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I find this question interesting, but not sure if it is squarely about worldbuilding and not character development. I'm not sure what you have in mind, but it seems to me the intrigue of your story is in how the character manipulates other characters.

So we are more or less defining your character here. He's a master manipulator. Well, if he was human we have plenty of information to imitate. Those willing to manipulate are usually a bit psychopathic. They care little for the needs and feelings of others and readily hurt other people if it gets them what they want.

Psychological manipulation can be defined as the exercise of undue influence through mental distortion and emotional exploitation, with the intention to seize power, control, benefits, and privileges at the victim's expense. 1

I would adapt the end to "without consideration for the victim" because manipulation need not harm the victim, but may also not benefit them.

Common traits and techniques of manipulators:

  • Easily detect weaknesses in others
  • Uses weaknesses against others
  • Will use faux friendship or love
  • Easily change behaviors depending on audience and circumstance
  • Rarely (or even never) assumes personal responsibility
  • Avoids personal reflection
  • Creates a sense of urgency so victims lose power of time
  • Convince others to give up something to serve their interests
  • Likely to repeat exploitation against victims
  • Often resorts to physical tactics if psychological tactics fail (bullying, threats, abuse, etc.)

Unfortunately, if this character is supposed to be a noble hero, you will alienate your readers once he starts manipulating others. There's also an issue of time frames. The set up takes time. Manipulators sometimes spend a very long time convincing people to do things they otherwise wouldn't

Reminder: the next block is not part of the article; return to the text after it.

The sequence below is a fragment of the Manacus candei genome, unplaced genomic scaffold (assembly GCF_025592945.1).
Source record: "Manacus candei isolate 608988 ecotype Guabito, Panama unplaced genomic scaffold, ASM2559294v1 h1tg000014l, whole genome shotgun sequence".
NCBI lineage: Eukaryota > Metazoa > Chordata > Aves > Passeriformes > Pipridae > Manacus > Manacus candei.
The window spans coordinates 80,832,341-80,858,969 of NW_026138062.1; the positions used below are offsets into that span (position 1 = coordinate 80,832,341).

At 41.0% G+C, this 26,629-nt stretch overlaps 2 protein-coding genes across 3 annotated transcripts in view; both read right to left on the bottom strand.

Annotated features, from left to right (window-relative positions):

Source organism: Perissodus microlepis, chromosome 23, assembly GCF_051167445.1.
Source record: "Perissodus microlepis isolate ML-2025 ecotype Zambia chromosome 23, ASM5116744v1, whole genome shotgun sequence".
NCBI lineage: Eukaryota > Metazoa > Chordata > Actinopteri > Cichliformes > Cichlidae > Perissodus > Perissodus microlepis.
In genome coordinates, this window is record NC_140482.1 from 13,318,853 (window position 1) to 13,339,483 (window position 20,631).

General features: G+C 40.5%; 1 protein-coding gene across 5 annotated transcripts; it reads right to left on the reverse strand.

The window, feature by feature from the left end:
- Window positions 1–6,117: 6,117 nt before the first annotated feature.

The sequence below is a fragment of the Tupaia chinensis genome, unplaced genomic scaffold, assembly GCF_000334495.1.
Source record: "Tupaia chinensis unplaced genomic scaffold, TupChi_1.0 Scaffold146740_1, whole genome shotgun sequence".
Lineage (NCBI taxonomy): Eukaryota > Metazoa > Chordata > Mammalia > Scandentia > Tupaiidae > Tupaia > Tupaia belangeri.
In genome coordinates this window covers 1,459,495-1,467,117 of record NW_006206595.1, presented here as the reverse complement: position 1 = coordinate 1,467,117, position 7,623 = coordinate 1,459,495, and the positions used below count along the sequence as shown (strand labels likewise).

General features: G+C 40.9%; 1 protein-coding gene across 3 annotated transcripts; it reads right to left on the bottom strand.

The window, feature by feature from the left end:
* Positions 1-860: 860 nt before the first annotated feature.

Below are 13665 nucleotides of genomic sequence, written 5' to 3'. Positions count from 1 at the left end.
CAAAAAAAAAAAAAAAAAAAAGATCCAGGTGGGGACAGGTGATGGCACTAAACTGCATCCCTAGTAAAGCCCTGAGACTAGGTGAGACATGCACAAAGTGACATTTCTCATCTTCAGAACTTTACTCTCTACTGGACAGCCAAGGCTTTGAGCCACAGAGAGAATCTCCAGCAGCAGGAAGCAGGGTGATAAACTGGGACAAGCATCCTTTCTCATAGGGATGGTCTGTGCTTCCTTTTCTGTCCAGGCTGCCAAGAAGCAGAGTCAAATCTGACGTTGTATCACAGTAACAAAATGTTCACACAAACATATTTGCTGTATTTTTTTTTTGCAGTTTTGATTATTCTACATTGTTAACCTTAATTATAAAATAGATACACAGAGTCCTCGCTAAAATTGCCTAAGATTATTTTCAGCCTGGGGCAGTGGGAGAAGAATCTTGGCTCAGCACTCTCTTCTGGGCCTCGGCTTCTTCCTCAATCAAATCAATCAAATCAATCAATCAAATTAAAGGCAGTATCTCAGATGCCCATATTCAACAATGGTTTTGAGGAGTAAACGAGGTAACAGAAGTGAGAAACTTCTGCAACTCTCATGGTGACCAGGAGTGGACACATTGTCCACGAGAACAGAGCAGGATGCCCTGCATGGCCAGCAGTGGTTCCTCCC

There are a few ideas that lend more to worldbuilding.

You said this was an alien, so we can make up a biological benefit. You don't like the idea of drugs, but secreting a pheromone when around targets is not only believable but real in humans. It is well known that different human secreted chemicals can affect the behavior of those around them. Your character could have an advanced version of this. However, if your character has this ability, then so does his species, leaving one wondering why there is no defense against it. Optionally, the drug can be synthetic and absorbs quickly through the skin.

Beyond this, you've hit on a lot of the points, saying you'd rather not use them, but there's not much else.


Sources

  1. Preston Ni. How to Spot and Stop Manipulators. Psychology Today. https://www.psychologytoday.com/blog/communication-success/201406/how-spot-and-stop-manipulators
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  • $\begingroup$ Thank you for this reference. I am currently reading the article and think about these points. About "world building" and "character development": For me, it is nearly the same, because I develop the world together with its citizens, and out of these citizens, there are remarkable characters. They are all an union and inextricable. At least for me. By the way, the character we are talking about, is rather a villain. Not directly evil, but exploiting others a lot. $\endgroup$ – Daniel Marschall Dec 13 '15 at 0:12
  • $\begingroup$ @DanielMarschall Google "traits" or "characteristics" of "manipulators" or "psychopaths" and you'll find tons of info. $\endgroup$ – fredsbend Dec 13 '15 at 1:05